3. 3
    Tom on 30 Mar 2007 #

    “The Moving Finger” (which I just read, from 1951) has a very well-drawn proto-indie kid (who the narrator falls gradually in love with – in fact the whole thing is straight outta Belle And Sebastian).

  4. 4
    Alan on 30 Mar 2007 #

    BTW ‘graphic novel’ versions of classic AC translated from the french coming out soon (this year)

  5. 5
    alext on 30 Mar 2007 #

    I have read two vaguely contemporaneous histories of the interwar years (Ronald Blythe, The Age of Illusion and Robert Graves & Alan Hodge, The Long-Weekend, ok the latter is 1940 and the former is 1964 so ripping off the latter) of which the titles alone suggest the approach: moralising anti-flippancy (look what happened while we were gadding about!). Interesting if AC is reversing this perspective before it crystallizes, or perhaps it was the tone what the papers took at the time and she is battling against it. I suspect what attracts the TV adaptations (look flappers! period design! kerrazy cars!) are the trappings rather than the attitudes.

  6. 6

    the TV ones are also always either poirot or marple — in the ones i read so far it’s more like “ooh there’s a murder! who gets to be detective? me me me!”

    flippancy is also what wodehouse and waugh are about i guess — i struggle a bit with the former, and have only read “the ordeal of gilbert pinfold” by the latter (for some eccentric reason)

  7. 7
    jeff w on 30 Mar 2007 #

    Not always. ITV has done some Tommy & Tuppence I think.

    AND and quite a long time ago – before even the Beeb’s Marple series let alone the introduction of David Suchet as Poirot – ITV did some excellent non-Poirot/Marple AC novel adaptations … such as “Why Didn’t They Ask Evans?” which captured what you’re saying in i. (and “re i.”) really well.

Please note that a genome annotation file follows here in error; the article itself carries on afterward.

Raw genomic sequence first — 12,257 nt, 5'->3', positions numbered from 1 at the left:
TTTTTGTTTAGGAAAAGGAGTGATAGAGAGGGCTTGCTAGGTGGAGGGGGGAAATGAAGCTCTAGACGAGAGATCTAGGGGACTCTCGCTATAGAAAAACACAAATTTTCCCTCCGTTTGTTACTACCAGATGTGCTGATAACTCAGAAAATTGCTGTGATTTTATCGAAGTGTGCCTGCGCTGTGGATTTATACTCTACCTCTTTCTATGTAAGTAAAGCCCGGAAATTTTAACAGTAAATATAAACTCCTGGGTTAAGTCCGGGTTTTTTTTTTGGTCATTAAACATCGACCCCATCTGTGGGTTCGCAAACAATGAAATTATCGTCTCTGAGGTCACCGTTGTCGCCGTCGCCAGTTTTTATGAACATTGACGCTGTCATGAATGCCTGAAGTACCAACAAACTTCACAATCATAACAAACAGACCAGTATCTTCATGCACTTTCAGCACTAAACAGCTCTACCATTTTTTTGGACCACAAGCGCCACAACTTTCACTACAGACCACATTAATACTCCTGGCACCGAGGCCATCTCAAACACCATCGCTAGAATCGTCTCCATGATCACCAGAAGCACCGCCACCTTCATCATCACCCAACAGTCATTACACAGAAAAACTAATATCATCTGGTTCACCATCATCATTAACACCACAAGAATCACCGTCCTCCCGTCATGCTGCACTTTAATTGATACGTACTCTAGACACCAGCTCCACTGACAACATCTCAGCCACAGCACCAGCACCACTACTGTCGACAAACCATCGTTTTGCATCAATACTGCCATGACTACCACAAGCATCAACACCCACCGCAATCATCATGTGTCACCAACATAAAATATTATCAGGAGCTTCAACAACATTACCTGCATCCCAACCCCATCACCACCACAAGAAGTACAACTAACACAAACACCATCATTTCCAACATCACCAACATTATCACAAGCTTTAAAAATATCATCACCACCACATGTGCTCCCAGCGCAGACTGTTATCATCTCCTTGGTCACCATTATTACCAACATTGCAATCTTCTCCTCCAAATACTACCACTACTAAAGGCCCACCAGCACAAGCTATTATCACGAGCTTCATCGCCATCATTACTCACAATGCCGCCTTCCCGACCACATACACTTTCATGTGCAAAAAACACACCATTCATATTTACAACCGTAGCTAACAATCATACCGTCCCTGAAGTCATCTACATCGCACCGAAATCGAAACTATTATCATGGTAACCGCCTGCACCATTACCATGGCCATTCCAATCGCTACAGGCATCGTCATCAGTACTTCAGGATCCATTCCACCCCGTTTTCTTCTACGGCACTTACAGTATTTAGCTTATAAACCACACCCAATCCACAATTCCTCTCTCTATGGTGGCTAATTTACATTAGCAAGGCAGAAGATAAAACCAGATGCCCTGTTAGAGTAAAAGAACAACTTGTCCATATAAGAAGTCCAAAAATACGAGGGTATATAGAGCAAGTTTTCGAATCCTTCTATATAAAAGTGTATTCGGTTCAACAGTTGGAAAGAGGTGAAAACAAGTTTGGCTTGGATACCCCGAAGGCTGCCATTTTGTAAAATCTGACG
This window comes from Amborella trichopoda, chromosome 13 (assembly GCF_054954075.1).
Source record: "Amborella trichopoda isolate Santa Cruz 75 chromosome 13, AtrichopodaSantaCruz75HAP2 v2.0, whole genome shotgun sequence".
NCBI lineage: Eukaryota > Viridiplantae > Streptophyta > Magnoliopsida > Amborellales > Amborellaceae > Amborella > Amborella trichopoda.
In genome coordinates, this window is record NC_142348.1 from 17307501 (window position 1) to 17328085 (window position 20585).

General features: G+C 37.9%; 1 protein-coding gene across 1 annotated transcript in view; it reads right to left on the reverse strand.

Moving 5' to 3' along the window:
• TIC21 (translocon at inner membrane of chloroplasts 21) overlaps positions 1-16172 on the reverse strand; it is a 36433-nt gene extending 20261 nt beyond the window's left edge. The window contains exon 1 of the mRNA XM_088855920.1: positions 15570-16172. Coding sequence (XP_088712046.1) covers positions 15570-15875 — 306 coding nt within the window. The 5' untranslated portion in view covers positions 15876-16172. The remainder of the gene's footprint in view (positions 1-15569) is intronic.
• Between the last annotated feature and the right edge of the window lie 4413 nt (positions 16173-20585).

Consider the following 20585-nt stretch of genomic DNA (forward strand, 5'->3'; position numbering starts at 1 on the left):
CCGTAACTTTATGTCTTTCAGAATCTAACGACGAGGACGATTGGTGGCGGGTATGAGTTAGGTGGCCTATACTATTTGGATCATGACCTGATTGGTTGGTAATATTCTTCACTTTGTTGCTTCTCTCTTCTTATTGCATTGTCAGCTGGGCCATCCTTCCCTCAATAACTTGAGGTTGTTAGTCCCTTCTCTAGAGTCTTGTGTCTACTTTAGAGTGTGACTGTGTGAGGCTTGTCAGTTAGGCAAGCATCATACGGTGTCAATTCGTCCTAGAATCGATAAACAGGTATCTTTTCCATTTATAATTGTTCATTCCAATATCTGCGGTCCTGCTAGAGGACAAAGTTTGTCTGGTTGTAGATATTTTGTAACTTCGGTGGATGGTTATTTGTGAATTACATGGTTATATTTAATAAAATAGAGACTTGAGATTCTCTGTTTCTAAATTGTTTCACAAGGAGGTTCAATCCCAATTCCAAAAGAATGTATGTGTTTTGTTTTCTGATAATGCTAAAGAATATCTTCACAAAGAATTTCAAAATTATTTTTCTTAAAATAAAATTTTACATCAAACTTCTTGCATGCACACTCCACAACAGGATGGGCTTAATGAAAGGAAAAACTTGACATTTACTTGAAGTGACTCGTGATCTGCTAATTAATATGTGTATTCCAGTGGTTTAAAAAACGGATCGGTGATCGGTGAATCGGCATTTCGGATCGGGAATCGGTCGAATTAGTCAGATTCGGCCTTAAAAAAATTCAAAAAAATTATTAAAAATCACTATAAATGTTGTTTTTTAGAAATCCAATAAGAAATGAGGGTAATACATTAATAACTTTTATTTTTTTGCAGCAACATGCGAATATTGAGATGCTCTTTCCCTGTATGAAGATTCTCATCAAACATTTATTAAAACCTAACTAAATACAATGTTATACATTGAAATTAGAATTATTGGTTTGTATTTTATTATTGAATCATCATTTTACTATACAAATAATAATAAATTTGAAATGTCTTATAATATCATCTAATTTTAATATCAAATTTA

8. 8
    Pete on 31 Mar 2007 #

    Women in the(ir) twenties were proto-teenagers in a key way: when – ahem – universal suffrage was granted post Great War, women could not vote until they were 30. So coupled with a genuine man shortage (the real reason the vote for women was delayed until 30 – else there would be more women than men voting) there was a suggestion that they still were not quite grown up.

    I can’t imagine a Christie Spanish civil war novel!

  9. 9

    pete that is an awesome good point — in the uk women got equal voting rights (ie 21 rather than 30) in 1928

    having hit on this guesswork “solution” to the agatha-ethic, i have to say that so far “why didn’t they ask evans?” is confirming it big-time — surely i am just retreading ancient AC knowledge here?

  10. 10
    Agatha Christie PC games fan on 6 Sep 2009 #

    Maybe it’s because the characters you mentioned are of the upper classes, so they can afford to be young and enthusiastic and excitable like young teenagers. I noticed the same with characters in PG Wodehouse’s Jeeves and Wooster. Even though like u say they’re more likely to be in their mid twenties!
    But anyway, I think that AC was very good at creating realistic and true-to life characters.

  11. 11
    Vee on 10 Jul 2010 #

    Interesting article. I prefer when they make TV adaptations of Christie novels set in the same time period as the books, even if some of the characters are a bit over the top!

Add your comment

(Register to guarantee your comments don't get marked as spam.)


Required (Your email address will not be published)

Top of page